Emotional Intelligence For Kids – A Coping Mechanism

Welcome to my blog!

Welcome to my blog!

In last week’s blog post, we discussed stressed out kids who lack the coping mechanisms most of us learn by the time we’re adults. We can help our children stay balanced in today’s world by helping them to learn emotional intelligence. What is it? Psychology Today defines EQ or emotional intelligence as “the ability to identify and manage our own emotions as well as those of others. It includes three skills: the ability to identify, harness and manage emotions and apply this skill to problem solving, thinking, and cheering up or calming down another person.”  Think about it. Who has the most pleasant life – the smartest, the wealthiest or the one who is balanced and gets along easily with almost everyone?

According to an article “What’s Your Child’s EQ?” by Teal Swan which appeared in the November, 2015 Long Island edition of Natural Awakenings, “emotional health is more important in determining future happiness  than academic success or wealth.”

The author tells us we can ensure a child’s healthy emotional upbringing by avoiding these mistakes:

The Don’ts

1.  Disapprove of a child’s emotions -don’t reprimand or punish for expressing negative emotions                                                                                                                                                     2. Dismiss a child’s emotions – don’t ignore or trivialize emotions                                                                                                           3. Ignore a chance to offer guidance- don’t neglect to set limits on behavior and help the child understand and cope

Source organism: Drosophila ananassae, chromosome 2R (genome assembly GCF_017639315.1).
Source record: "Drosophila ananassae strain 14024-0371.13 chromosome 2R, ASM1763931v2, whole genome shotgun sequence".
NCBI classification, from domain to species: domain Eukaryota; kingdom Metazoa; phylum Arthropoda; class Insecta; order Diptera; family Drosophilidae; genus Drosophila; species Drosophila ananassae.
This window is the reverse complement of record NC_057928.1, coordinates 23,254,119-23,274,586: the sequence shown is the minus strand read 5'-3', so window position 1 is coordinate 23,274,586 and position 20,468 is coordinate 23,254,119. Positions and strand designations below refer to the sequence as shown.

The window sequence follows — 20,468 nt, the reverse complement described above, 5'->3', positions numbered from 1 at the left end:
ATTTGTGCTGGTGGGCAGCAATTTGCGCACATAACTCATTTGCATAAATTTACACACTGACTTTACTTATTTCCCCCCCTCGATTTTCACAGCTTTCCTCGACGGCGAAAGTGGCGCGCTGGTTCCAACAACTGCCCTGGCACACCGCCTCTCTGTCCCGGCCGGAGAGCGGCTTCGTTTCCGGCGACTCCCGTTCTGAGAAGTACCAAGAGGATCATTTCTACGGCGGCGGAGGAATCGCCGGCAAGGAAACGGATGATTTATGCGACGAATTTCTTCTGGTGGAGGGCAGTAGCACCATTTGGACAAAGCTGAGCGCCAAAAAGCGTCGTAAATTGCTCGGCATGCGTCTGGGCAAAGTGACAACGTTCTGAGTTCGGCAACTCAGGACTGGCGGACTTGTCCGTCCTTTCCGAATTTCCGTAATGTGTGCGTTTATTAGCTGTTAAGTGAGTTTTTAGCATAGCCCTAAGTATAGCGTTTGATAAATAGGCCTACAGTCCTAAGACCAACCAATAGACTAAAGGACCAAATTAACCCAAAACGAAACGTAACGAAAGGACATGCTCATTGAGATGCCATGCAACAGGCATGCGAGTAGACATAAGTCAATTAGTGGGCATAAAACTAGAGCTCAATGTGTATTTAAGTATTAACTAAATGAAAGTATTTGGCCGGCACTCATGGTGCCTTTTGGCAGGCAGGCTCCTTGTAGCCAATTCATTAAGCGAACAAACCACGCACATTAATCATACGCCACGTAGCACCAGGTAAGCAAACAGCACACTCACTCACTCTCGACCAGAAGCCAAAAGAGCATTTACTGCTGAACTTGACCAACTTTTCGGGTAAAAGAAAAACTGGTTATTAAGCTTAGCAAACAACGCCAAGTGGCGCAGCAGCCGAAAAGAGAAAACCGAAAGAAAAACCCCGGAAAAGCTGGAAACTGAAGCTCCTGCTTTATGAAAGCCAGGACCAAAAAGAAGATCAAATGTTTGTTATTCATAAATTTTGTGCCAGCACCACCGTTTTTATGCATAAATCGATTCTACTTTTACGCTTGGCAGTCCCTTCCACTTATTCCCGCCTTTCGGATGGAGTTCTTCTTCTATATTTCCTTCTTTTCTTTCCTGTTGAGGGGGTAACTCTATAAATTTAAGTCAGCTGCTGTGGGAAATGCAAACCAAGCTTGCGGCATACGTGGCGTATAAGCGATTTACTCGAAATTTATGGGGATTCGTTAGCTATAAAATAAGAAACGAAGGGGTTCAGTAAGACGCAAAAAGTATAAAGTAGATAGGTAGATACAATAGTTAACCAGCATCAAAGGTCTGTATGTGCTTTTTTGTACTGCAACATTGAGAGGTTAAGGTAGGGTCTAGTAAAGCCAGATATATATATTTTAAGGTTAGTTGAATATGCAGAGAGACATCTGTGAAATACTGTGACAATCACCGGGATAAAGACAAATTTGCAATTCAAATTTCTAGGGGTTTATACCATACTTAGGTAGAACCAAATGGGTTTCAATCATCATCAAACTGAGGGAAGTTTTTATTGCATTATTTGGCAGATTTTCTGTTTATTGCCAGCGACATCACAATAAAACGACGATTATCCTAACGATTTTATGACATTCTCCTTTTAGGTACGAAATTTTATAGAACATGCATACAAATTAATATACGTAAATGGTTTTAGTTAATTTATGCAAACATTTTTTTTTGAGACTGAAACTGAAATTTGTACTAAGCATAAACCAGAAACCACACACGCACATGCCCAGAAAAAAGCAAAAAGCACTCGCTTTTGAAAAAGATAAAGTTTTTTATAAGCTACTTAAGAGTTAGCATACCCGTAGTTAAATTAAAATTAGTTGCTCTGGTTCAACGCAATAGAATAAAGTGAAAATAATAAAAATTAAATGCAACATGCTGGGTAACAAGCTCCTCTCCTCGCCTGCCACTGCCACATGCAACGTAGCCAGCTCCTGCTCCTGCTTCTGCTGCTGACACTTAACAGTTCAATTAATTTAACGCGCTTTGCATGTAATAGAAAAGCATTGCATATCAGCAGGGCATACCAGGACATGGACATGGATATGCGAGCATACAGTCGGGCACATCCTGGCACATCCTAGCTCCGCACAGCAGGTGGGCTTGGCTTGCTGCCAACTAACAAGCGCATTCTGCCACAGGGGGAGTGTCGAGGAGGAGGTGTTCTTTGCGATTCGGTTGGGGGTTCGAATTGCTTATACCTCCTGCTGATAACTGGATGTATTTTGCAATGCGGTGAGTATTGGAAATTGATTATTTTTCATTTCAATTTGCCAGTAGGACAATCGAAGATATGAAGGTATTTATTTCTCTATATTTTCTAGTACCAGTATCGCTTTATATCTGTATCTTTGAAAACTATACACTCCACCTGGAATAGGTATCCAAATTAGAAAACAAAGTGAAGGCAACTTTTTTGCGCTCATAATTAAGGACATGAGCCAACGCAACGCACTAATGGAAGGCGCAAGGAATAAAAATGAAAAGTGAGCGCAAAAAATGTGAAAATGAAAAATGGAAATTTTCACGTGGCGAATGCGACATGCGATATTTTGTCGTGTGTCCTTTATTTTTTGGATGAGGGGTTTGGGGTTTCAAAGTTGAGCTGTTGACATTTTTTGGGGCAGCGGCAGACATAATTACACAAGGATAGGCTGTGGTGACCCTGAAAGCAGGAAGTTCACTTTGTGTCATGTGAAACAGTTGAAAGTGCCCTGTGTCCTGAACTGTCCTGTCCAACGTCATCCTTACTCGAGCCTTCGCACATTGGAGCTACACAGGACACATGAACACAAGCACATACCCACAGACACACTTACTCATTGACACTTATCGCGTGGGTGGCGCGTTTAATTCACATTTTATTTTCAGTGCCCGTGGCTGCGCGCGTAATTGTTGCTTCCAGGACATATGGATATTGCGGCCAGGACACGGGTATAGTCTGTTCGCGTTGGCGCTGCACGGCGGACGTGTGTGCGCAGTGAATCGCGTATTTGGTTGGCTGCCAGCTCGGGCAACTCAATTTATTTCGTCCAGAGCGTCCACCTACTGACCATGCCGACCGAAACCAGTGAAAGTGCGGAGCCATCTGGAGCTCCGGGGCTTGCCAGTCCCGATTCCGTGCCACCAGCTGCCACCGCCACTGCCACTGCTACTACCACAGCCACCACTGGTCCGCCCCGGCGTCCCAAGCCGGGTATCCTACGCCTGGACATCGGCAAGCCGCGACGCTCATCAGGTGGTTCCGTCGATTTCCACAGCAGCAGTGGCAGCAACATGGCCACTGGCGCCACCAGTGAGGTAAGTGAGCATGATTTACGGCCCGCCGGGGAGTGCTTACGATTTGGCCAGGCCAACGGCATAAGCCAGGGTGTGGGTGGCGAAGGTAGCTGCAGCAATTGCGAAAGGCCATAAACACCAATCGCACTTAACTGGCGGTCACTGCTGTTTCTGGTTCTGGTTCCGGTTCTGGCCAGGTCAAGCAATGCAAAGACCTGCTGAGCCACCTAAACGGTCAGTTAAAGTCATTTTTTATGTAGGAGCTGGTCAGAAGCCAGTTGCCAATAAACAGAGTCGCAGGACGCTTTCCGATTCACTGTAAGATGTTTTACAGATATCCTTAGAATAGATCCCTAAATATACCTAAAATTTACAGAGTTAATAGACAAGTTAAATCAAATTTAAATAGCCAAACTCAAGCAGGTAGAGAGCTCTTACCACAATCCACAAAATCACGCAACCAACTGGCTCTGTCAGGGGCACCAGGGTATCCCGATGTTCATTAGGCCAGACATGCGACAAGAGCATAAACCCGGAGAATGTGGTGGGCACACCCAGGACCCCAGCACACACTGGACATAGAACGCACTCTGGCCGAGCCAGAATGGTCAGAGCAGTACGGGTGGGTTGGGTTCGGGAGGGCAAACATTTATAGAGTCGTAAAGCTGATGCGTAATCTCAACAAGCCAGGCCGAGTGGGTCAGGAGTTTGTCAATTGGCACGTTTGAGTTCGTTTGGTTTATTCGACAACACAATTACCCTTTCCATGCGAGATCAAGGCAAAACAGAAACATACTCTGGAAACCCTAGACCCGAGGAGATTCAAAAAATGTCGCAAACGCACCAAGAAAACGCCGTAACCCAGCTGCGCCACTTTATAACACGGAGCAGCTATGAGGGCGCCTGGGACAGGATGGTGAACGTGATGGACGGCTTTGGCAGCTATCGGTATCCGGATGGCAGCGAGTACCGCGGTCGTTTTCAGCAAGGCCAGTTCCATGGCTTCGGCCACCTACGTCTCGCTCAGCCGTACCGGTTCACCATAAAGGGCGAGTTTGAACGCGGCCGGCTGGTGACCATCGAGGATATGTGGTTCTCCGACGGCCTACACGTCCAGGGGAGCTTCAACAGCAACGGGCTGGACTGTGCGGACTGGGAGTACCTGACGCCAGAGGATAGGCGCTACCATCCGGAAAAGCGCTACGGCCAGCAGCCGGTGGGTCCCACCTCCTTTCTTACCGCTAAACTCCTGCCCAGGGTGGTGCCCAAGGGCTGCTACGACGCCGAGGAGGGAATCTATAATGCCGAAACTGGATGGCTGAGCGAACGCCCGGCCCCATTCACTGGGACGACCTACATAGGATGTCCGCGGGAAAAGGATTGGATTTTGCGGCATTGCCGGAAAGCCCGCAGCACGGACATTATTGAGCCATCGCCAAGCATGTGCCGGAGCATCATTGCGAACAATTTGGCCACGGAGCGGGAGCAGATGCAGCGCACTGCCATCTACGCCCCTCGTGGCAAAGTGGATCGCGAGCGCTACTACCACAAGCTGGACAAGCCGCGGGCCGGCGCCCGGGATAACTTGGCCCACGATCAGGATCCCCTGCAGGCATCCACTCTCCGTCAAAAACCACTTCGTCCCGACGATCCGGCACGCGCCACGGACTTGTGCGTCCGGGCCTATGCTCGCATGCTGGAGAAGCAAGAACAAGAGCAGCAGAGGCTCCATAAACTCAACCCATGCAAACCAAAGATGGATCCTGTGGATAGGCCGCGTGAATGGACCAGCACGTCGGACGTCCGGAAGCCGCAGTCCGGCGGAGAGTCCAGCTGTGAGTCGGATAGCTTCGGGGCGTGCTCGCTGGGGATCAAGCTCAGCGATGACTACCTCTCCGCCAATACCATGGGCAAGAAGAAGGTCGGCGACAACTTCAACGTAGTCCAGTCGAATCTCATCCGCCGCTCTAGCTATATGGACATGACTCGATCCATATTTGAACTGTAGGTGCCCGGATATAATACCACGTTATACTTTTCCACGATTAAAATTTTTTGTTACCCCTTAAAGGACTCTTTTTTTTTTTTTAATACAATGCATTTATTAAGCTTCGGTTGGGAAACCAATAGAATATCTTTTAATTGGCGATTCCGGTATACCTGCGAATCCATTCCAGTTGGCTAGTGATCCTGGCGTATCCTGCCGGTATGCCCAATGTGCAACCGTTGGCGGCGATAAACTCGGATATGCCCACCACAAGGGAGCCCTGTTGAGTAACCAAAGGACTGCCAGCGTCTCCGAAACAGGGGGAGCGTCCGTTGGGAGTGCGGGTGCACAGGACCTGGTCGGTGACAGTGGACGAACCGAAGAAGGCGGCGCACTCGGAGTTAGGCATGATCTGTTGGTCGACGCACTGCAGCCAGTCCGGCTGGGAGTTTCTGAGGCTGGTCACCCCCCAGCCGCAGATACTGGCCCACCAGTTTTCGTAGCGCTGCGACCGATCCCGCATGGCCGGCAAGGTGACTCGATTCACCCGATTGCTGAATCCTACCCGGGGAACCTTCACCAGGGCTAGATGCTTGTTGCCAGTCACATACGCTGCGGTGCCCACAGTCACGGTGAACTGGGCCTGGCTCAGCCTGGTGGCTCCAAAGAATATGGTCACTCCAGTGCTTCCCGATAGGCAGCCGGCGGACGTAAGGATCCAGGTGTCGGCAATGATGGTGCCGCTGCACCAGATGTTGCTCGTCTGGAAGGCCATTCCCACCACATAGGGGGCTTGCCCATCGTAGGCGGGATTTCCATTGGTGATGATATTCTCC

The Do’s  

We should all value and respect each other’s feelings. Remember, emotions matter.
* Become aware of the other person’s emotions.
* Care about the other person  by seeing their emotions as valid and important
* Allow others to be vulnerable without fear of judgment. Understand rather than agree or redirect.                                                                                                                                                      * Acknowledge  and validate another person’s feelings by saying, ” I can see how you might feel that way.”                                                                                                                                                   * Only after the other person’s feelings have been validated, we can assert new ways of looking at a situation that may improve the way another person is feeling

By helping our children to understand themselves as well as others, they gain another tool to use in times of stress, be it their own, or when they’re witnessing an emotional reaction. Putting a lid on it isn’t always good. Yes, we must be appropriate, but that’s where the strong parenting comes in, whereby we teach our children to express emotions within certain behaviors. Children should learn to use their words, not their fists. Emotions in themselves are not bad. It’s the physical manifestation of feelings that will get us into trouble. Slamming doors, punching a hole in the wall, smacking someone across the face are not acceptable. Instead, children should be taught to state their feelings and know their point will be well made.

Please let me know how you do. I’d love to hear from you.

Next week’s blog post: Selfie: Millennials As Parents

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